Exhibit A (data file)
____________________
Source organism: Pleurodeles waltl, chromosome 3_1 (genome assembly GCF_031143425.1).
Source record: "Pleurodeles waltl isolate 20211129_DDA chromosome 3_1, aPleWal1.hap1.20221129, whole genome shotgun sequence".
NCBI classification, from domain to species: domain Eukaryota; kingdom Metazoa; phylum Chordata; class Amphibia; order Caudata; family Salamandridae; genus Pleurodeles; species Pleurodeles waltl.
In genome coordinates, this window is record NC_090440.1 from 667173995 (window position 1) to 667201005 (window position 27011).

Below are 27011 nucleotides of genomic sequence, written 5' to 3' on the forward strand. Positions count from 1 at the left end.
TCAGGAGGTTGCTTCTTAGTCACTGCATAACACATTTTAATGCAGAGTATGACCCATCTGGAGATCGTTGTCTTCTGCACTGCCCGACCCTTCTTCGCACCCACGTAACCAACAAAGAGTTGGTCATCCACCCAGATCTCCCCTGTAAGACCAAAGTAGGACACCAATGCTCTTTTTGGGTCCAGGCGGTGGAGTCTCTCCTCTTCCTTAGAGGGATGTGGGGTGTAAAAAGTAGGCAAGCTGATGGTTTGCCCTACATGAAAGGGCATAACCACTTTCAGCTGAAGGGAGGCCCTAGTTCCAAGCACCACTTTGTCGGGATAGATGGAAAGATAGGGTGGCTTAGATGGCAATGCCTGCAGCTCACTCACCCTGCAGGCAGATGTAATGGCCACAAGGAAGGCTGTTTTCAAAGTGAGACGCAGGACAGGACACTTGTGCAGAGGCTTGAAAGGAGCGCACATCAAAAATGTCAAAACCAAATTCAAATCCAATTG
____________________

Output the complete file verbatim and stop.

Source organism: Pleurodeles waltl, chromosome 3_1 (genome assembly GCF_031143425.1).
Source record: "Pleurodeles waltl isolate 20211129_DDA chromosome 3_1, aPleWal1.hap1.20221129, whole genome shotgun sequence".
NCBI classification, from domain to species: domain Eukaryota; kingdom Metazoa; phylum Chordata; class Amphibia; order Caudata; family Salamandridae; genus Pleurodeles; species Pleurodeles waltl.
In genome coordinates, this window is record NC_090440.1 from 667173995 (window position 1) to 667201005 (window position 27011).

Below are 27011 nucleotides of genomic sequence, written 5' to 3' on the forward strand. Positions count from 1 at the left end.
TCAGGAGGTTGCTTCTTAGTCACTGCATAACACATTTTAATGCAGAGTATGACCCATCTGGAGATCGTTGTCTTCTGCACTGCCCGACCCTTCTTCGCACCCACGTAACCAACAAAGAGTTGGTCATCCACCCAGATCTCCCCTGTAAGACCAAAGTAGGACACCAATGCTCTTTTTGGGTCCAGGCGGTGGAGTCTCTCCTCTTCCTTAGAGGGATGTGGGGTGTAAAAAGTAGGCAAGCTGATGGTTTGCCCTACATGAAAGGGCATAACCACTTTCAGCTGAAGGGAGGCCCTAGTTCCAAGCACCACTTTGTCGGGATAGATGGAAAGATAGGGTGGCTTAGATGGCAATGCCTGCAGCTCACTCACCCTGCAGGCAGATGTAATGGCCACAAGGAAGGCTGTTTTCAAAGTGAGACGCAGGACAGGACACTTGTGCAGAGGCTTGAAAGGAGCGCACATCAAAAATGTCAAAACCAAATTCAAATCCAATTG